Native Mainers in Boston-area lockdown describe ‘state of fear’

By Seth Koenig, BDN Staff
Posted April 19, 2013, at 10:41 a.m.

Maine natives holed up in the Boston area during Friday morning’s regional lockdown said the normally active major metropolitan area has become an “eerie” ghost town, while police conduct a massive search for a man they believe played a role in Monday’s terror attack at the Boston Marathon.

Law enforcement officials have ordered people in Boston and several suburb communities to stay inside where they are while agents go door-to-door searching for Dzhokar A. Tsarnaev, 19, a Cambridge resident with roots in a Russian region near Chechnya. Tsarnaev’s brother, Tamerlan, 26, was reportedly killed in a shootout with police early Friday morning in Watertown, Mass.

The Tsarnaev brothers are believed to have been responsible for the twin bomb explosions near the finish line of the Boston Marathon Monday afternoon, killing three people and wounding nearly 180 others.

Freeport native Amy Kearns, who now lives in Waltham, Mass., said a friend used to work out with the younger Tsarnaev brother at a nearby mixed martial arts gym and told her the suspect “was not someone you’d want to mess with.”

She described the current lockdown as “surreal.”

“There are police cars at every corner — telling people to stay off the streets,” Kearns told the BDN. “I’m honestly in shock. Doesn’t feel like this is America anymore. [You hear] these stories of people feeling unsafe leaving their home, and never in my wildest dreams [did I think] I could ever relate. And here I am sick to my stomach about even thinking about leaving my house.

“Everyone is in a state of fear,” she continued. “No one likes to admit it because we want to stand strong. But everyone is in a funk.”

Hillary Knight, a Cumberland native who attends Northeastern University School of Law, lives three blocks away from a Cambridge residence police have identified as the home of the Tsarnaev brothers.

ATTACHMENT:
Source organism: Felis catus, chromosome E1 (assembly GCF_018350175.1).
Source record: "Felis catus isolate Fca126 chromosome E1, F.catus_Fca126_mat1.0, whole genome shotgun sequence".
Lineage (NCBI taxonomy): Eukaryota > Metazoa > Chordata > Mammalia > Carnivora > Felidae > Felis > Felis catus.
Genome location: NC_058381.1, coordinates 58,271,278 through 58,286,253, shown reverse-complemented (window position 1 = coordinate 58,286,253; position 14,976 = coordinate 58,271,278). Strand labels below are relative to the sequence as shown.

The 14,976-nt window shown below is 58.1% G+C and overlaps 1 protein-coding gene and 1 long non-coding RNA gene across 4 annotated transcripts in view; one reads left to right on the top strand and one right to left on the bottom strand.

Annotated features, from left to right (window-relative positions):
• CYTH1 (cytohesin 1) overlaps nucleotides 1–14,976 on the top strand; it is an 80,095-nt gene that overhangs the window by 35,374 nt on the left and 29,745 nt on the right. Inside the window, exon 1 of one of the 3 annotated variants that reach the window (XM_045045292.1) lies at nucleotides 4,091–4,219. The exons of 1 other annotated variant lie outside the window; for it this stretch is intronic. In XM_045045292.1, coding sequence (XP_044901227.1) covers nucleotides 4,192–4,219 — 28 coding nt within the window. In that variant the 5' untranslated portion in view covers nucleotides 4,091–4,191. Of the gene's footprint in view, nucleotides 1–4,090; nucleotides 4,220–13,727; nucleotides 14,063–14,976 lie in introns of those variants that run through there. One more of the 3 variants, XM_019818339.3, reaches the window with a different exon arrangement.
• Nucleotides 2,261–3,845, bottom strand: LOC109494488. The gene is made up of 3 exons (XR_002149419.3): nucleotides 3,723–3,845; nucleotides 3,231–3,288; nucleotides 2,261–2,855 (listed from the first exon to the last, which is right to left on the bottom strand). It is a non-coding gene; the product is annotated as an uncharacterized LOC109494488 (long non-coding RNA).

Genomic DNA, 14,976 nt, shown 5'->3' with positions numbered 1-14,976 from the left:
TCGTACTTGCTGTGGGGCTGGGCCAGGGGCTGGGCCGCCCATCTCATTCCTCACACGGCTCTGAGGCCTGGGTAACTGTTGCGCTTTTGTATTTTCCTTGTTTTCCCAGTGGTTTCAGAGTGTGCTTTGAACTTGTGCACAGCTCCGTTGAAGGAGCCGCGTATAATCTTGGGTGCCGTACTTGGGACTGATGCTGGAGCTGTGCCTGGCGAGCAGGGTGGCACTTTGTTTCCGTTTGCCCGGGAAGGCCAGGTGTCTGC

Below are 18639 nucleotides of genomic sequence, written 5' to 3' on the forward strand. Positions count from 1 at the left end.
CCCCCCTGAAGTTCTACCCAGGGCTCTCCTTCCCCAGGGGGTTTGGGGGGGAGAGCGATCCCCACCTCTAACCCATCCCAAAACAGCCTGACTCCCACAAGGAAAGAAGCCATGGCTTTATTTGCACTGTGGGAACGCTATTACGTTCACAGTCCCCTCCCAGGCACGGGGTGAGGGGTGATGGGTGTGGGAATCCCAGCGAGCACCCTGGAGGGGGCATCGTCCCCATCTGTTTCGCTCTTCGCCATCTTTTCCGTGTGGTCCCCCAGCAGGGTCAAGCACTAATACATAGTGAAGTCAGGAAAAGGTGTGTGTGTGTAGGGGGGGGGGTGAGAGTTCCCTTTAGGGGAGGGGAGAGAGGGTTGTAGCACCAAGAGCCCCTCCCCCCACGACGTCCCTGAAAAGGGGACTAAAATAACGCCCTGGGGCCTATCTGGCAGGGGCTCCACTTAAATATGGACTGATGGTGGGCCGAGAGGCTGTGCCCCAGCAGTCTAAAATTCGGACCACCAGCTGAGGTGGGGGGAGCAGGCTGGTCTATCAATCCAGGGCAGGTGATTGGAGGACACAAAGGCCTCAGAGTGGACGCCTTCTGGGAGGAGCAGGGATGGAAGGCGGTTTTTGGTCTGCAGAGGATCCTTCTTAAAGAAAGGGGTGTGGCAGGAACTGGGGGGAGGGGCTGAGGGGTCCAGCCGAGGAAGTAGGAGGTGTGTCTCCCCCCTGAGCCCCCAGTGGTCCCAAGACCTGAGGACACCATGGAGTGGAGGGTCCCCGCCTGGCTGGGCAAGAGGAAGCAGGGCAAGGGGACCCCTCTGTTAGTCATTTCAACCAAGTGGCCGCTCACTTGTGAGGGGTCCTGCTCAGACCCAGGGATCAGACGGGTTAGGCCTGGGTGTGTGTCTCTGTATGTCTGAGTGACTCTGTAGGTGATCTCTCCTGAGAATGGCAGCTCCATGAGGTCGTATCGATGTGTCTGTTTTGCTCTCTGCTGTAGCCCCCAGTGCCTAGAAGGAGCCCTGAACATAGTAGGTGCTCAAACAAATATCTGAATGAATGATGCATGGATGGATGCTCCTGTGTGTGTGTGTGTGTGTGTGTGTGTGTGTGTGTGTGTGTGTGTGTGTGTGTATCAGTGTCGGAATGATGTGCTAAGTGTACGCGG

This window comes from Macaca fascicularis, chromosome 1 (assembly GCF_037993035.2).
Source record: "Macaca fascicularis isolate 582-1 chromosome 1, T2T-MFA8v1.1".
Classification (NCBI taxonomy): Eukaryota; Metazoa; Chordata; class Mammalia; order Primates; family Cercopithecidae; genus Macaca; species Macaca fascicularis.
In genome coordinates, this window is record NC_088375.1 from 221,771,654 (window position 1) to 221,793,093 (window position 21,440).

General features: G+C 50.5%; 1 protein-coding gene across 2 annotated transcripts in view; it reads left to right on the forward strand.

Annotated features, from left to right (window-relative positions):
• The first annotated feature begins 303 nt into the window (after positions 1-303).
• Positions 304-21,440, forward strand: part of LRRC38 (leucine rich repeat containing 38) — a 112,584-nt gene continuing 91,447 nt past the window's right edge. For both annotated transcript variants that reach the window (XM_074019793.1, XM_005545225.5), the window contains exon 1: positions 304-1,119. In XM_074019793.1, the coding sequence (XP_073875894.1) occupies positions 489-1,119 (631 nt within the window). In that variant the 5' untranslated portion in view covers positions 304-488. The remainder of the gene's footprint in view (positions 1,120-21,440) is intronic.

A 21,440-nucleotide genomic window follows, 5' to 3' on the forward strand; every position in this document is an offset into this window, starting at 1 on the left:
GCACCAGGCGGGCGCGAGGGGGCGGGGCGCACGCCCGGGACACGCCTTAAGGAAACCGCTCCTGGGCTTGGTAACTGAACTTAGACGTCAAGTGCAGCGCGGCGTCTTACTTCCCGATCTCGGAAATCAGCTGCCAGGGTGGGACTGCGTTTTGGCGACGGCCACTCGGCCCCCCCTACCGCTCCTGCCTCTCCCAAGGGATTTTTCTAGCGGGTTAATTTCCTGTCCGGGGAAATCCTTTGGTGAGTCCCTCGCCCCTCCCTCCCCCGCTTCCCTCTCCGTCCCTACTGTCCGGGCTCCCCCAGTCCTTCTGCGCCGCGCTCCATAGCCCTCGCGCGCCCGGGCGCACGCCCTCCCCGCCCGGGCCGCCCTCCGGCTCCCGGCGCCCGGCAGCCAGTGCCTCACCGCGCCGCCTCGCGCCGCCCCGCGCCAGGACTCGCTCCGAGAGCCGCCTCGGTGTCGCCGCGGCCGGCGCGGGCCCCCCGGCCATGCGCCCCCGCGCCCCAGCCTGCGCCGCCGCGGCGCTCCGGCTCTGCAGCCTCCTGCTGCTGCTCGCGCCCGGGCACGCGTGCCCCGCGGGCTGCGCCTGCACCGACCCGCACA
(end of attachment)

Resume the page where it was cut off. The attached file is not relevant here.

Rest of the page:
“I may very well have [passed them in the street at some point],” she said Friday morning. “The thing about them is that they look like college students and this is a city of college students. Young guys carrying backpacks, you wouldn’t have thought twice about seeing people like that around here.”

Knight said police evacuated the homes in the immediate proximity to the suspects’ alleged house, concerned that there may still be explosives stored there. She said the evacuation order did not extend as far as where she lives.

“It’s a beautiful day here. It’s like 70 degrees outside. We haven’t had a day this nice yet [this spring], and there would definitely be tons of people out in the streets if we weren’t on lockdown,” she said. “There’s no real sense of fear or terror on our street, but it’s surreal to see our neighborhood on the news, to see the liquor store we go to, or the hardware store in our neighborhood, on the television.”

Brandon Crafts — who grew up in Lisbon, attended Lisbon High School and now lives in Cambridge — told the BDN on Friday morning, “The overall feeling around here is a mix of concern and frustration.”

“We all just want to know what is going on in our city. Cambridge, which should be bustling with students prepping for finals at coffee shops and going for their morning run, is vacant and effectively paused,” Crafts wrote in an email. “The corner store that I stopped at this morning had a very vocal and upset owner loudly lamenting the loss of business, which is significant as mid-Cambridge is a commuter stopover between Tufts, Harvard and MIT.”